The 29-year-old journalist shot and killed allegedly by dissident republican group the New IRA in Northern Ireland has been named.
Lyra McKee died after she was shot in the head as 'violent dissident republicans' fired on police in Derry in what is being treated as a "terrorist incident"
The investigative journalist, from Belfast, was at the scene as petrol bombs, bricks and bottles were hurled at police Land Rovers.
Eyewitnesses claimed a masked figure stopped at the bottom of the road and fired shots up towards where Ms McKee was standing.
People started to run for their lives, and Jake Hanrahan, a journalist who was at the scene, said Ms McKee was 'caught in crossfire'.
Police Service of Northern Ireland officers were carrying out a search operation in the Creggan area of Derry aimed at disrupting dissident republicans ahead of this weekend's commemoration of Irish independence, when a situation developed during which more than 50 petrol bombs were thrown at officers and two cars were hijacked and set on fire.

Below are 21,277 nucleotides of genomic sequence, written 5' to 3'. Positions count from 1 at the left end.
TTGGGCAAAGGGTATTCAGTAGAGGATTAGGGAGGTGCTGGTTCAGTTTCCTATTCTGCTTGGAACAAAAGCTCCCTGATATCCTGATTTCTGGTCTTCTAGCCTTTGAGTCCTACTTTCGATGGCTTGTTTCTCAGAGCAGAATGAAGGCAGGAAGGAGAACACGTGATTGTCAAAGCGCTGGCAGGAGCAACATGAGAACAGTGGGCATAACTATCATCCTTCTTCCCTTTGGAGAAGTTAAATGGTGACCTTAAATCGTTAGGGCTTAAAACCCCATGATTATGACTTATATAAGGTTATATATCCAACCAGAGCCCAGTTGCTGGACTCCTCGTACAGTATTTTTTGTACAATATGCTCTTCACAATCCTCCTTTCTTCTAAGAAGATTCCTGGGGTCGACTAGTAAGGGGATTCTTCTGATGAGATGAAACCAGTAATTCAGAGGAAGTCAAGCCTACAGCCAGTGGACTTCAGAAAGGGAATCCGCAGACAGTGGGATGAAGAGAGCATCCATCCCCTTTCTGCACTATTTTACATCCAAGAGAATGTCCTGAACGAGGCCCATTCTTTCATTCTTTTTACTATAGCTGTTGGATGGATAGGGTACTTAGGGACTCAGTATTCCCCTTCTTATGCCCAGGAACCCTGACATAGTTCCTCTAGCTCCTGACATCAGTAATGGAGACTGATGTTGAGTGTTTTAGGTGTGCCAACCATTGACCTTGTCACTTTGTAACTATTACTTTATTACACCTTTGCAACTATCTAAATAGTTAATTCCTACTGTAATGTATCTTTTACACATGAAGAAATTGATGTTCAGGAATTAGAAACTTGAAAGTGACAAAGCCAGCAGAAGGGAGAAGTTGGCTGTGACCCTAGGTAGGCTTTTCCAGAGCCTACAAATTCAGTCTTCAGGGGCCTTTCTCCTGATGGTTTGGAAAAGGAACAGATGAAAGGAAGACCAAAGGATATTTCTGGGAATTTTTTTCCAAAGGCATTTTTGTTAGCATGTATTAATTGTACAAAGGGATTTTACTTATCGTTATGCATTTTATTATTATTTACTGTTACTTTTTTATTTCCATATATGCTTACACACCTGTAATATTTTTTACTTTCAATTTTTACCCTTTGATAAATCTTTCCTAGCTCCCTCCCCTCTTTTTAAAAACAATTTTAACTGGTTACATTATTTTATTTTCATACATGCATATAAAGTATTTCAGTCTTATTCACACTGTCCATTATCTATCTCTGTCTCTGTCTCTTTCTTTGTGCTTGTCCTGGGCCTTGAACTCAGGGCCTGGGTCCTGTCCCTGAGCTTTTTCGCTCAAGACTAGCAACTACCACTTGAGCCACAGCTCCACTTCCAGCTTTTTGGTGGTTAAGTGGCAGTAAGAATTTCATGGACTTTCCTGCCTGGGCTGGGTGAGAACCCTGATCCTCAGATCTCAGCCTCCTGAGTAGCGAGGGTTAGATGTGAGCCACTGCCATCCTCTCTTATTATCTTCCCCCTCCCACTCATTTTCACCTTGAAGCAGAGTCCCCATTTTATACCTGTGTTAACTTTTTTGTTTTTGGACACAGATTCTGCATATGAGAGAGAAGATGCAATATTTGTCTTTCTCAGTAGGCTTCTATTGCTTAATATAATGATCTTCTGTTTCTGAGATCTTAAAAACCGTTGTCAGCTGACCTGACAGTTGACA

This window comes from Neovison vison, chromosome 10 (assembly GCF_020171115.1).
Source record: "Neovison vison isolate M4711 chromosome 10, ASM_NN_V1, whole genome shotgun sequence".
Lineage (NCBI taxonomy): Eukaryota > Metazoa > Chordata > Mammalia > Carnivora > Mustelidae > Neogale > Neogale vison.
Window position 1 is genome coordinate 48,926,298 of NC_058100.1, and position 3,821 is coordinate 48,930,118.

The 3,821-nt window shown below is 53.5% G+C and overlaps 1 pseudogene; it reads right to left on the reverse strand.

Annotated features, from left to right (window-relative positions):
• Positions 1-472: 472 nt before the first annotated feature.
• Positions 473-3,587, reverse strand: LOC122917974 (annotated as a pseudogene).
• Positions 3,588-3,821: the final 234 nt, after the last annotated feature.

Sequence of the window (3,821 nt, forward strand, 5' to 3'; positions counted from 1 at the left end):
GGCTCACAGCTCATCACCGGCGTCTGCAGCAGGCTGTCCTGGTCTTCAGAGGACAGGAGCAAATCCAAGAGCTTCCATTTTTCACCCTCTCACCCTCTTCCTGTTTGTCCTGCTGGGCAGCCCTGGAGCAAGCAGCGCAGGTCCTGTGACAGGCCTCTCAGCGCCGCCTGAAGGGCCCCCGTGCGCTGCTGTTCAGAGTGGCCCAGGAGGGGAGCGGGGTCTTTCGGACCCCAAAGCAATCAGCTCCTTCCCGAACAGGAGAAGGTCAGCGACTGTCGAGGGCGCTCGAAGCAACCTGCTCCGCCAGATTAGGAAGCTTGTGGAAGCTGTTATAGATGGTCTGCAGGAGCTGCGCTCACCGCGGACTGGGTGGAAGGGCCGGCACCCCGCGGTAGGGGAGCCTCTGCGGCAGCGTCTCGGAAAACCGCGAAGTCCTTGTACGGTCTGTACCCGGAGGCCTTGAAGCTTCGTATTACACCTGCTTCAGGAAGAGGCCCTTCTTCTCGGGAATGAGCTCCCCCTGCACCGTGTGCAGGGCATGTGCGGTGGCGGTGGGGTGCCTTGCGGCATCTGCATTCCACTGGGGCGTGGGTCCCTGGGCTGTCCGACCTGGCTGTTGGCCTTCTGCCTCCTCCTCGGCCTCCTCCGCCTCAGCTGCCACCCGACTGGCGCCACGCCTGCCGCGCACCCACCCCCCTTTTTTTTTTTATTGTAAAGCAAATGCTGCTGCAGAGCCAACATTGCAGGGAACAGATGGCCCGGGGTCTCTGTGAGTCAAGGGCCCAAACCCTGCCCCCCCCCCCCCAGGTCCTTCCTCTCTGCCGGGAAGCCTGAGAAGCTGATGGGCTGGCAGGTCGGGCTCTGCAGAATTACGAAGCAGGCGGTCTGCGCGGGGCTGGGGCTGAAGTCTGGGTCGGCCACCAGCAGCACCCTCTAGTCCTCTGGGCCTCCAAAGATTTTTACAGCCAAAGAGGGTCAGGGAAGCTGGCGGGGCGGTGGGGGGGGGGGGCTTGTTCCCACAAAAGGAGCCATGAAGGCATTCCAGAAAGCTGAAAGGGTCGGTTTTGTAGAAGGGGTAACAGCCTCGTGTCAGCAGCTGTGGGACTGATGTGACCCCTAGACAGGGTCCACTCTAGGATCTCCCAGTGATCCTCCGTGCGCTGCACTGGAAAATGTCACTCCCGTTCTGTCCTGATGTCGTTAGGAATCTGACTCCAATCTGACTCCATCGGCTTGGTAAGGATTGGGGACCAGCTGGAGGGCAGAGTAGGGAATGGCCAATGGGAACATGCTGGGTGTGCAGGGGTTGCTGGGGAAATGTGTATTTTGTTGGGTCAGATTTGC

During the unrest a gunman fired a number of shots at police, Assistant Chief Constable Mark Hamilton said.
Speaking at a press conference at Strand Road PSNI station in Londonderry, Mr Hamilton said Ms McKee was murdered by dissident republicans.
He said: "Unfortunately, at 11pm last night, a gunman appeared and fired a number of shots towards police and a young woman, Lyra McKee, 29 years old, was wounded.
"She was taken away in a police landrover to Altnagelvin Hospital but unfortunately she has died there. We have now launched a murder inquiry here in the city.
"We believe this to be a terrorist act, we believe it has been carried out by violent dissident republicans, our assessment at this time is that the new IRA are most likely to be the ones behind this and that forms our primary line of inquiry."